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Study Says Vitamin Supplements May Not Be A Good Idea

Researcher: 'There Is Really No Evidence Of Benefit, And There Is Evidence Of Harm'

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NEW YORK (CBSNewYork) — Vitamins and other dietary supplements are a $30 billion per year industry, and half of all Americans take them.

But could you be wasting your money, or even hurting yourself? As CBS 2’s Dr. Max Gomez reported, a new study has indicated that the answer might be yes.

When people don’t get enough vitamins, they suffer diseases like scurvy and rickets. The question is not whether people need vitamins — they do.

But there are questions about how much people need, and whether they get enough in foods? There are also questions about getting a lot more vitamins than the minimum daily intake.

Debra Rapoport, 68, takes vitamins and minerals every day and has been doing so for most of her life.

“I take C, D and B-12,” Rapoport said.

Like Rapoport, many people believe daily supplements will keep them healthy.

But three new studies in the Annals of Internal Medicine, and a review by the U.S. Preventive Services Task Force, find no evidence that vitamin supplements protect against heart disease, cancer or death.

“People spend a lot of money, but there is really no evidence of benefit, and there is evidence of harm,” said Dr. Edgar Miller of the Johns Hopkins School of Medicine. “Our recommendation is, don’t waste your money.”

The research also showed taking multi-vitamins long-term does not help with cognitive function in men, or protect patients after a heart attack.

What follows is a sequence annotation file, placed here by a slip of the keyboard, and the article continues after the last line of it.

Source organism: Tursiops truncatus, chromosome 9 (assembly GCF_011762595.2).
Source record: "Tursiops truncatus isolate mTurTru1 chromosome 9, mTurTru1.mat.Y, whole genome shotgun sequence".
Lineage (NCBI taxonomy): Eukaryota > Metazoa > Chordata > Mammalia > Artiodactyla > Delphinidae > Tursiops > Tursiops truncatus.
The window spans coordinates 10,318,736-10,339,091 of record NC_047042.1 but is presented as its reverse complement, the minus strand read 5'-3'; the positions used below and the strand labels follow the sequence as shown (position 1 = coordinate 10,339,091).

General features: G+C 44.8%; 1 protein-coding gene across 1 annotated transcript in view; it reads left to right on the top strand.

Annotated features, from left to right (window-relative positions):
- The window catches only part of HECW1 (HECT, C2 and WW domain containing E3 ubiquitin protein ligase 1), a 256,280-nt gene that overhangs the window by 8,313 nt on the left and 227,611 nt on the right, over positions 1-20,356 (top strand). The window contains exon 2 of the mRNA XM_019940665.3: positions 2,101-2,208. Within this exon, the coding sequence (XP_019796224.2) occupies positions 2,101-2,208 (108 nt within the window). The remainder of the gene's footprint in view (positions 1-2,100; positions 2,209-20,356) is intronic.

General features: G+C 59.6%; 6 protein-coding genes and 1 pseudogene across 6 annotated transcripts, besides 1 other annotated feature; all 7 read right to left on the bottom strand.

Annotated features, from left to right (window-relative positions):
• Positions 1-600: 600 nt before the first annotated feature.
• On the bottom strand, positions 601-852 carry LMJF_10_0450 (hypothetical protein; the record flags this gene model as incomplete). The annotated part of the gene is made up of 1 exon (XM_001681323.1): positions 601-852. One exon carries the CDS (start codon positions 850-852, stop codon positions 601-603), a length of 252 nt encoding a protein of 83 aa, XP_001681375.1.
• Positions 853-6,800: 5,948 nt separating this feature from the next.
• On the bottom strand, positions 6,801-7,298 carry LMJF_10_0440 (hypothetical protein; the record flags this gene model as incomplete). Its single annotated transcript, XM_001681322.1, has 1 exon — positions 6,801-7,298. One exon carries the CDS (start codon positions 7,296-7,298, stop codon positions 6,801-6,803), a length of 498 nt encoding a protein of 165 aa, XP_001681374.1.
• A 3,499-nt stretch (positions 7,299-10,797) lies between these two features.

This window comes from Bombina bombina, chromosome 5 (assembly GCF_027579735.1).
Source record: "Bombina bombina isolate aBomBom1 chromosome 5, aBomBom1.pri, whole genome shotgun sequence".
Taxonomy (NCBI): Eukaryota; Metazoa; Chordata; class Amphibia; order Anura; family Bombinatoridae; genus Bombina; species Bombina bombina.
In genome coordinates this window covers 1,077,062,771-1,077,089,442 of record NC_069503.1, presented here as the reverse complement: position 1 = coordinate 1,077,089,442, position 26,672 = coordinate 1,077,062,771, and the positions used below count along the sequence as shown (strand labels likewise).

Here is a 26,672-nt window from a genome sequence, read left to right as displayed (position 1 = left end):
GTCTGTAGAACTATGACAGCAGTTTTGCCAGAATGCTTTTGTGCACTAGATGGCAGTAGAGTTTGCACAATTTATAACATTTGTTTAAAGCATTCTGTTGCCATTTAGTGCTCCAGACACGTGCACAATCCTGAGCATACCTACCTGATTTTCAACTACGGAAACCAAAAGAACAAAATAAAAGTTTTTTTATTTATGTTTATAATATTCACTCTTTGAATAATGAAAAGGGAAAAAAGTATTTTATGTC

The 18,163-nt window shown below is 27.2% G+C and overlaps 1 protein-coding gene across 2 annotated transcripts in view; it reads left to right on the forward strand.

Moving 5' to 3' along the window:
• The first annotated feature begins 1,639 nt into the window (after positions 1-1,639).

But the Council for Responsible Nutrition, a supplement trade group, disagreed with the latest review and argued supplements are an important option for consumers who are not getting enough nutrients from food.

Dr. Robert Graham agrees.

“There might be an argument to continue taking a multi, to replace or supplement your not-healthy diet,” Graham said.

And even though Rapoport eats healthy, she has no plans to stop taking the supplements.

“I have energy. I sleep well,” she said. “So I figure if it ain’t broke, don’t fix it.”

The researchers did say the jury is still out on the health benefits of vitamin D and omega-3 supplements, which are usually taken as fish oil. There is evidence that many people are vitamin D deficient because of little sun exposure during the winter.

While most experts have agreed that it is best to get vitamins from real food, it is not clear that most Americans are getting a healthy, vitamin-rich diet. And taking vitamins in large doses can be harmful, experts said.

Experts also agree that vitamins will not compensate for a for a lousy diet or bad health habits.

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